Tuesday, January 17, 2006

Stranger In a Strange (Halliburton) land

Having had local councils on my mind since learning how the Byron Bay Council gave Halliburton a contract because they were afraid of a lawsuit, I"ve had a coincidental week.

I was just smiling over my front gate to a council inspector while explaining my unregistered
dog. As I don't drive, I have no licence. In order to prove who I was
I had to find three pieces of identification. This was in order to
receive a fine.

I have flown to Qeensland using an album cover and a 1971 (age
six) passport, I've played at Edinburgh Air Force Base using a
multi-coloured Land Rover and a pub social club card. Flying to Port
Lincoln I used letters sent to me from the State Attorney General, the
former Arts Minister and a Liberal MLC.

I ascribe to the late
science fiction writer (and inventor of the water-bed) Robert
Heinlein's theory that when a culture demands you continually prove who
you are, it's time to move somewhere else. The trouble is, where to go?

I've just spent a few days down at Narrung, on the side of Lake Alexandrina
near the Murray's Mouth. No telly, no net, no shops, no dogcatchers...just one of the
world's most beautiful shorelines. One every few hours the soundscape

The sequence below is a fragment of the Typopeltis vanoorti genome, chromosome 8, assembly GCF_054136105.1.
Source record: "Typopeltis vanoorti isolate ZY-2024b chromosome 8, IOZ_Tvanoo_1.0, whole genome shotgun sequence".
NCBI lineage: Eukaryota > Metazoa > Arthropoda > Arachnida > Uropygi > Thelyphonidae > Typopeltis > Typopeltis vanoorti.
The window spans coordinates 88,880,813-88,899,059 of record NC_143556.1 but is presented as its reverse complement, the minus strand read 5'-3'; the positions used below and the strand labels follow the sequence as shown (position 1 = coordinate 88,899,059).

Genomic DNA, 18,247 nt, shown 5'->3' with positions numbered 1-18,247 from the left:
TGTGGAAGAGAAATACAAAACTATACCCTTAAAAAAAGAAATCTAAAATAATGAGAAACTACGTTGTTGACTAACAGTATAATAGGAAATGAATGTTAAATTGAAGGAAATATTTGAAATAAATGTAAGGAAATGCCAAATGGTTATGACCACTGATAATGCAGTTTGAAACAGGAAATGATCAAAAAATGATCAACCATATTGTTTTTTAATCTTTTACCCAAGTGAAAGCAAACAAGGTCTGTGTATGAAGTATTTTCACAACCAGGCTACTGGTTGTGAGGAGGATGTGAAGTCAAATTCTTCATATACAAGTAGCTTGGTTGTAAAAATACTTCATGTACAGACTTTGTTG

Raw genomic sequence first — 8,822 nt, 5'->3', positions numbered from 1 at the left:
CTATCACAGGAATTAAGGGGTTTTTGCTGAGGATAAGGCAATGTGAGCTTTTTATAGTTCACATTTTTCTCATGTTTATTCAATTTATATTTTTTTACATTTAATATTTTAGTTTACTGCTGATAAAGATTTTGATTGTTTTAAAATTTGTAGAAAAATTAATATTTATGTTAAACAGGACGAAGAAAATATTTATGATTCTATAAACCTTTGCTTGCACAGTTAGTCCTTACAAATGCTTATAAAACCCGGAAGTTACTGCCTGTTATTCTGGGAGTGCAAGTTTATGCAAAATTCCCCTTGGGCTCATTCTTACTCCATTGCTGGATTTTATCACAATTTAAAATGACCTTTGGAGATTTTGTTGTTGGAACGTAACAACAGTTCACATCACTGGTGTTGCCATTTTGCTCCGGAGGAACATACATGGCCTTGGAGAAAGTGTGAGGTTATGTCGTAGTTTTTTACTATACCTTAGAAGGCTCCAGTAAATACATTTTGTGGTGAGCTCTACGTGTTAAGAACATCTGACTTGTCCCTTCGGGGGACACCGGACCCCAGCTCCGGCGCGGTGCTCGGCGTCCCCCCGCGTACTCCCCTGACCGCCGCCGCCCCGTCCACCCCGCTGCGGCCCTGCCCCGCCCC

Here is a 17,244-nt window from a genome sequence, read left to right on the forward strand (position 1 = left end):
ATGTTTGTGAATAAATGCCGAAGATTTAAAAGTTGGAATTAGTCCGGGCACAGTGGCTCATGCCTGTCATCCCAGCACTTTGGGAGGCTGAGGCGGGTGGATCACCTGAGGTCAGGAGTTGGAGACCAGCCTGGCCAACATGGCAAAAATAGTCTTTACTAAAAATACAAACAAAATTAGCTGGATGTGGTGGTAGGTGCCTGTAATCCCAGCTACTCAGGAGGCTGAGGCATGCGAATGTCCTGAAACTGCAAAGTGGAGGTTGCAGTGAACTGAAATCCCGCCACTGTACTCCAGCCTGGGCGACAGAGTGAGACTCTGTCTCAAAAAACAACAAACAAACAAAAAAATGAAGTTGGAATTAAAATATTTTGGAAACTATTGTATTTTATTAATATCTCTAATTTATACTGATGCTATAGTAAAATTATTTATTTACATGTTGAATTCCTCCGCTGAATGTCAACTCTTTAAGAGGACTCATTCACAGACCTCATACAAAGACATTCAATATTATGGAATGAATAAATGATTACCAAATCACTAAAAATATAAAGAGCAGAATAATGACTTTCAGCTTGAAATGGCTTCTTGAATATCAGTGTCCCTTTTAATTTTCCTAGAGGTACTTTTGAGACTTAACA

is disturbed by a mechanical engine, but that's okay because it reminds
you that the noise that you spend your city-life blotting out is not
part of the nature you're now inhabiting.

Down at the barrages which separate the Murray from the sea,
the gates are open so that you can admire the Haliburton solar panel and
pumping equipment. Even KBR seem to have become lackadaisical down here.

A stranger in a strange land, I attempted to grok the technology (or if you prefer, Arthur C. Clarke, I was the caveman before the monolith) and failed.

We have one important piece of technology at the shack at Narrung. Dad uses the ride-on mower to mow the verges in the town. The KBR contractors, with no work to do, drive on.

Next morning, crossing the (bloody bumpy) lake, I looked out on the water
where Cheney's Men plan to build a hundred-kay diameter freshwater
reclamation system, complete with housing estate and marina.

In the same manner an engine noise conflicts here, the mental picture of
such an unatural construct in the middle of such a naturally pristine
environment seemed wrong. In the truest meaning of the word, it's

Back on the shores of reality, we drove back to the city on what is going to become a four-lane highway. Guess who the designers might be?

Nope, this isn't the Heinlein-esqe bolt-hole that it shouldn't be- at least, it won't be in ten years time I doubt there are many left. If one exists, you can expect to see a corporate logo there sometime in the near future


Post a Comment

<< Home